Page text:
From Revelation 20-22
John is presenting an interlude between significant battles. Babylon and the two beasts have been defeated. Satan is bound and silenced for a thousand years. The martyrs have been raised to life and they reign with Christ for a thousand years as priests. The overall intent appears to be a final word of comfort to those who are yet to be martyred for their devotion to Christ rather than offering unqualified allegiance to the emperor.
This post is part of my bible in a year series.
Passage and Comments
In the previous chapters Jesus is predicted to win some very significant victories over the forces of evil. Babylon, the great city of immorality and vice is defeated (Rev 18). There is rejoicing in heaven (Rev 19.1-10). Soon afterwards the two beasts are defeated in battle and thrown into the lake of fire alive (Rev 19.11-21). With his lackeys gone, only Satan and death itself remain.
The imagery is spectacular. Straight out of a fantasy. Behind the imagery of course is a pointer towards a future reality I can only guess and glimpse at.
20 Then I saw an angel coming down from heaven, holding in his hand the key to the bottomless pit and a great chain. 2 And he seized the dragon, that ancient serpent, who is the devil and Satan, and bound him for a thousand years, 3 and threw him into the pit, and shut it and sealed it over him, so that he might not deceive the nations any longer, until the thousand years were ended. After that he must be released for a little while. (Rev 20:1–3)
God is at war with Satan. He sends an angel to deal with him but doesn’t destroy him yet. There is a key to the bottomless pit because the pit can be locked tight. The angel which is obviously massively powerful, seizes the dragon (possibly by the neck), throws him into the bottomless pit and seals it.
Why did he do this? The text says to shut him up, ‘so that he might not deceive the nations any longer’.
Satan will be silenced for one thousand years.
4 Then I saw thrones, and seated on them were those to whom the authority to judge was committed.
Also I saw the souls of those who had been beheaded for the testimony of Jesus and for the word of God, and
those who had not worshiped the beast or its image and had not received its mark on their foreheads or their hands.
They came to life and reigned with Christ for a thousand years. (Rev 20:4)
‘Thrones’. John sees another scene. This one focuses on the people of God. Those who have suffered and died without giving in to idolatry under the reign of Babylon, the work of the two beasts and Satan.
They are raised to life and reign with Christ for a thousand years.
There are two thousand year periods. The thousand years Satan is locked up and silenced for. And the thousand years the raised martyrs reign with Christ. How these thousand year periods relate together we are not told. I suspect the thousand year periods are concurrent.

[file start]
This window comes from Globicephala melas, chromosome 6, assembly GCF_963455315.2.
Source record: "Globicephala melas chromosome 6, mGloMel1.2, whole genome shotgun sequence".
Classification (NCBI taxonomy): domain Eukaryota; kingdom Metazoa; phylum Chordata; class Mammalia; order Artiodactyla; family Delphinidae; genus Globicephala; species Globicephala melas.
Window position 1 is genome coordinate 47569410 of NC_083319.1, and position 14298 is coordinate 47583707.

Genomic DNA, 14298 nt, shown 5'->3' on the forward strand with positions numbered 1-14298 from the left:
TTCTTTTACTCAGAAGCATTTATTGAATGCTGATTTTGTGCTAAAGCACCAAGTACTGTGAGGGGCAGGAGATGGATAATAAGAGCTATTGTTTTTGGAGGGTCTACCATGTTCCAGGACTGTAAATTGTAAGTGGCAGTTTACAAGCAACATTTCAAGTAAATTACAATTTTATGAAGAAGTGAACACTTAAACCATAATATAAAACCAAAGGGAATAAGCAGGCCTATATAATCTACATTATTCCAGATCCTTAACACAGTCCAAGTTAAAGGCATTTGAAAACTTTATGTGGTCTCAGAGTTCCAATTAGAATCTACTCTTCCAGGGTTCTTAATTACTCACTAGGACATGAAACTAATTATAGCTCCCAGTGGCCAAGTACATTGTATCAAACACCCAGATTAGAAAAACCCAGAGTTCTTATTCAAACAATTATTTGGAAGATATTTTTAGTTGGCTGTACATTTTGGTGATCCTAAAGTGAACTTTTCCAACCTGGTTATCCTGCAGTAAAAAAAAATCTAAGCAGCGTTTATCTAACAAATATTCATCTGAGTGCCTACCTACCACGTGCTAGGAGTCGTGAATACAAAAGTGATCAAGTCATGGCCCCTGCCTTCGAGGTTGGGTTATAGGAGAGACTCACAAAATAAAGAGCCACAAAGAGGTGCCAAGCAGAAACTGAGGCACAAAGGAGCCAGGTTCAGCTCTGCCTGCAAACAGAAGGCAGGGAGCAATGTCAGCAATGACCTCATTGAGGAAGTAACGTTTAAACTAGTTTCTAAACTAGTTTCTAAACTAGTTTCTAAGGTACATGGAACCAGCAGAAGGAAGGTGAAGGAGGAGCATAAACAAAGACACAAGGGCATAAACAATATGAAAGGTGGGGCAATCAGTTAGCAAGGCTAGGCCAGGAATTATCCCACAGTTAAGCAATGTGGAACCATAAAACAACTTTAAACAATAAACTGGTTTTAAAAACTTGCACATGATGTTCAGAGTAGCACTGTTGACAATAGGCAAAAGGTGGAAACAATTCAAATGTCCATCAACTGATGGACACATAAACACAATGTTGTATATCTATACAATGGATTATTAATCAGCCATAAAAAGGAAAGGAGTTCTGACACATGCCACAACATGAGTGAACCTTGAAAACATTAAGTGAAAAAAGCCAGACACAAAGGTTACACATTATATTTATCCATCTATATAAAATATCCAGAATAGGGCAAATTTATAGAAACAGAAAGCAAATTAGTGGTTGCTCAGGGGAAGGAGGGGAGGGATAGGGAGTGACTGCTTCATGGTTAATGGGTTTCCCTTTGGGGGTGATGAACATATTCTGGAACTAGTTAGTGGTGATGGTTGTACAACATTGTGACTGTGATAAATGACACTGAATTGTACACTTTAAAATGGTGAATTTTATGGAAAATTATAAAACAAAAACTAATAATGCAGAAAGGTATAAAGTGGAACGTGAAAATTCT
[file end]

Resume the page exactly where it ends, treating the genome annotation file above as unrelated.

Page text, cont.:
It might be helpful to remember at this point John is passing this epistle on to churches who are experiencing the persecutions he is writing about here. Who perhaps know the people who have died under the reign of the evil power Rome. The message hopefully would encourage them to persevere, let them know the time of Roman power is short and their brothers and sisters are with Christ.
5 The rest of the dead did not come to life until the thousand years were ended. This is the first resurrection. 6 Blessed and holy is the one who shares in the first resurrection! Over such the second death has no power, but they will be priests of God and of Christ, and they will reign with him for a thousand years. (Rev 20:5-6)
We are given some more information about the thousand year reign of the martyrs with Christ. ‘First resurrection’ and ‘Second death’. There is more than one period of time when God’s people will be raised from the dead. There is more than one kind of death.
When the martyrs came to life we are told this is the first resurrection. They are blessed. They are priests. They will reign with Christ for a thousand years. Again I think this may comfort those who have lost brothers and sisters in persecutions. They will know they are with Christ (reigning) and are looking out for them (priests).
Meanwhile others will die in the interim and they will be raised also when the thousand years is up.
7 And when the thousand years are ended, Satan will be released from his prison 8 and will come out to deceive the nations that are at the four corners of the earth, Gog and Magog, to gather them for battle; their number is like the sand of the sea. 9 And they marched up over the broad plain of the earth and surrounded the camp of the saints and the beloved city, (Rev 20:7-9)
Satan is released after a thousand years. He begins his campaign of deceit again and raises up an army. They surround God’s people and his city. This may look bad, but remember he was released. God intended this to happen because he is about to lose badly.
but fire came down from heaven and consumed them, 10 and the devil who had deceived them was thrown into the lake of fire and sulfur where the beast and the false prophet were, and they will be tormented day and night forever and ever. (Rev 20:9–10)
God’s people will be persecuted. They will suffer and die.
John gives us a helpful reminder of these facts. He encourages us that those who have died standing by their faith, refusing to bow to false idols are with Christ.
However we try and calculate when these things will happen. We are also reminded of the long term count down until the time when all evil will be defeated by God and Christ. Tick, tick, tick.
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